There can be little doubt that the increase in ambulance arrivals has contributed to the delays in handovers to A&E. However, handover delays have more than doubled in the last five years while ambulance arrivals have not increased.
There is no current shortage of beds in SaTH hospitals .
The number of beds varies slightly from day-to-day and occupancy varies rather more.
In the winter of 2017/18, December to February, there were around 690 general and acute beds available at SaTH, with an average occupancy of 94%. On one day, all beds were occupied.
In the winter of 2021/22, there were around 725 beds at SaTH with an average occupancy of 87%. Nationally, bed occupancy has been 92%.
SaTH has 22 adult critical care beds, of which an average of 14 beds have been occupied this winter. At the most, 19 beds have been occupied.
Bed blocking, more formally known as delayed transfer of care, is a problem at many hospitals. NHS England stopped publishing statistics on bed blocking in February 2020 to focus efforts on the pandemic. In that month, there was bed blocking at SaTH for a total of 292 days. Five years earlier in February 2018, beds were blocked for more than twice as long, a total of 630 days . While bed blocking remains an issue, it seems unlikely that delayed transfer of care has any impact on the ambulance handover problems.
Councillor Tracey Huffer has already called for an inquiry led by Shropshire Council to identify where the problems are and what the solutions might be. The current scrutiny committee system at Shropshire Council does not have the resources to deal with an inquiry of this complexity. And the scrutiny committees lack teeth. It needs an independent select committee, led by Shropshire Council, to get to the bottom of what is happening and identifying solutions.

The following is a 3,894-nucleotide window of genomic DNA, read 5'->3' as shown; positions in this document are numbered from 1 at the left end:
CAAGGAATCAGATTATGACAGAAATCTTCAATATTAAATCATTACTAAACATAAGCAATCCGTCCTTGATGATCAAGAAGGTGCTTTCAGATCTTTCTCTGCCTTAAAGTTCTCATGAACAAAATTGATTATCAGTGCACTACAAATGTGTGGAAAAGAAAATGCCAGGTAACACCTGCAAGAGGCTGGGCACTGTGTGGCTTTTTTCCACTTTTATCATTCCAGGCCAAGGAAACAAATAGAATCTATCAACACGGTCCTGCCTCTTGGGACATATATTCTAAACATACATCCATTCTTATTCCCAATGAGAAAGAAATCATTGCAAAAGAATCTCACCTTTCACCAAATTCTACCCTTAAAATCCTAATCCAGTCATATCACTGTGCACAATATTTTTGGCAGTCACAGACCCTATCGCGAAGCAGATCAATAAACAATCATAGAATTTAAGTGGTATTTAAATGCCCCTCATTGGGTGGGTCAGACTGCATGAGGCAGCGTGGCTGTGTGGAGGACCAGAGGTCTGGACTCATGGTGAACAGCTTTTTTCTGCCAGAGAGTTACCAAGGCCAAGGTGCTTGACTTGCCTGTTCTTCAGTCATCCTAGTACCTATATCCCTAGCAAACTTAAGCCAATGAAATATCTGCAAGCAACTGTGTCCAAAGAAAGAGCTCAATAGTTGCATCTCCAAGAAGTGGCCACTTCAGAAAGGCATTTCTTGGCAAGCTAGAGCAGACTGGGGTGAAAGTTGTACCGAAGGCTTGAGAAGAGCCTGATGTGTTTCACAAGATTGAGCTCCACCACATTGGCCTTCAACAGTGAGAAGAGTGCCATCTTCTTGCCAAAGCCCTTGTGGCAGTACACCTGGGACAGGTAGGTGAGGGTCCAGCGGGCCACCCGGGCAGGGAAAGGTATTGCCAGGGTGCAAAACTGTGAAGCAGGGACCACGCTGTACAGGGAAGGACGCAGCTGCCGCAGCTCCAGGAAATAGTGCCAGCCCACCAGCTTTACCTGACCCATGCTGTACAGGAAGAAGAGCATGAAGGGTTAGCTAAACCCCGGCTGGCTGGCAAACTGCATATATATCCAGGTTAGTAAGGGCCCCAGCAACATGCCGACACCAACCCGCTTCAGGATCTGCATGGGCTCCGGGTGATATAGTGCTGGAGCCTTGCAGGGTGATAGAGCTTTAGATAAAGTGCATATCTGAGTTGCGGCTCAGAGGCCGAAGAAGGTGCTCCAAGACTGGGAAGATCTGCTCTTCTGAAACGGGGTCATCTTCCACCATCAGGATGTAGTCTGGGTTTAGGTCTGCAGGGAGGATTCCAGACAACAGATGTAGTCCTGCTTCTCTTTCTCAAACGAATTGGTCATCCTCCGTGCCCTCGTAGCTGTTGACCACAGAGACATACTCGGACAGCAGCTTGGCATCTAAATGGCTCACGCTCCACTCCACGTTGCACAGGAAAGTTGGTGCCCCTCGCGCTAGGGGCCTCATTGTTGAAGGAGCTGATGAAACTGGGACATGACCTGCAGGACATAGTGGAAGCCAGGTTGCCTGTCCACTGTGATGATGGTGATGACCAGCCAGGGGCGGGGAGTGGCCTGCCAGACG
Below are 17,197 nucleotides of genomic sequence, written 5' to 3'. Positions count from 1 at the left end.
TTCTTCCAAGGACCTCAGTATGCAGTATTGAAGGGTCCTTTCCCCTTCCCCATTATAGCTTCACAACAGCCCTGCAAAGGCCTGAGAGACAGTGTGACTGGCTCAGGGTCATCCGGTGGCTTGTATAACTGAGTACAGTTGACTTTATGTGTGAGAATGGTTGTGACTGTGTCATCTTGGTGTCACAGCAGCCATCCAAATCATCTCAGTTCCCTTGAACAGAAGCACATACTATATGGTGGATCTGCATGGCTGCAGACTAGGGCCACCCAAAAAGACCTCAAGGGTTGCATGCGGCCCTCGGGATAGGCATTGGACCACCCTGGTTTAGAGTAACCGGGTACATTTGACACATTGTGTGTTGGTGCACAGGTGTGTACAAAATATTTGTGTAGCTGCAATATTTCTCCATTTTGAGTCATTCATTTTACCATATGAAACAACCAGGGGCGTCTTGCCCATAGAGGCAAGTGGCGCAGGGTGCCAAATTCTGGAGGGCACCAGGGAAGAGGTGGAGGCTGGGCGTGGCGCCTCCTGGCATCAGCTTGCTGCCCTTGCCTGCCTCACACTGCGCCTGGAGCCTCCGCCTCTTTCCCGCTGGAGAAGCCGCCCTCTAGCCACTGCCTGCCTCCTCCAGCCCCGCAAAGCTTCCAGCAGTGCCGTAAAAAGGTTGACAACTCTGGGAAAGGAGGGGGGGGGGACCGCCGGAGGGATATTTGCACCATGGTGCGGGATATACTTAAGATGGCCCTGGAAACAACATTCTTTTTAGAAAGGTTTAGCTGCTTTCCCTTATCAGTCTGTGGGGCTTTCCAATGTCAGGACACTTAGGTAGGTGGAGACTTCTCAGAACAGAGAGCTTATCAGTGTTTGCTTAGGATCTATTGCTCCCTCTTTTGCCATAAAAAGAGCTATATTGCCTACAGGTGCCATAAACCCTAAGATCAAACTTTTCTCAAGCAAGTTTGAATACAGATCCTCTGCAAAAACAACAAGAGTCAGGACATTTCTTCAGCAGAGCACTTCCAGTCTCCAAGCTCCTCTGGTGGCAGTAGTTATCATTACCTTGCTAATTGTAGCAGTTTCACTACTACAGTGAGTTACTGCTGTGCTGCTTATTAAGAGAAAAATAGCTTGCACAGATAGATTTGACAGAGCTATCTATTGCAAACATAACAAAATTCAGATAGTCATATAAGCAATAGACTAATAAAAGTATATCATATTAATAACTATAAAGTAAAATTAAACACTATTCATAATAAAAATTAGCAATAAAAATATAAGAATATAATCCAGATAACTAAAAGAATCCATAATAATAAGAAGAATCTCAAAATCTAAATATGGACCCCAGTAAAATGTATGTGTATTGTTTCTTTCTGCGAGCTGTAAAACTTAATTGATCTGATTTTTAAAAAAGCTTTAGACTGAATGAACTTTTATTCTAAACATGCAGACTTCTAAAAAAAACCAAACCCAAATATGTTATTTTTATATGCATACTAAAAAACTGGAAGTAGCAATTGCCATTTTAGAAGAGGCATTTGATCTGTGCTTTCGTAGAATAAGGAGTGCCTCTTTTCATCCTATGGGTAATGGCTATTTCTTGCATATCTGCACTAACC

Separately, a campaign is underway to improve ambulance response times in the rural areas of Shropshire. That improvement is much needed but we are not going to solve the ambulance problem unless we eliminate excessive handover delays at our hospital A&Es. More ambulances allocated to the county won’t improve the problem with handover delays. The extra ambulances will just lengthen the queues outside A&E at the Royal Shrewsbury and Princes Royal Hospitals (SaTH).
 Each winter, daily reports are submitted from all acute hospital trusts across England. The Urgent and Emergency Care Daily Situation Reports (SitRep for short) cover from December to March though the date range varies a little each year. Unless otherwise stated, the data in this article covers the months of December to February, also at times described as winter.
 The 2020/21 data are influenced by the pandemic. Ambulance activity was reduced and the handover delays consequently reduced. Attendances at A&E also dropped.
 A&E attendance data at major A&E (RSH & PRH). Data are for attendances at Type 1 Departments – Major A&E.
 SitRep data.
 Delayed transfer of care data.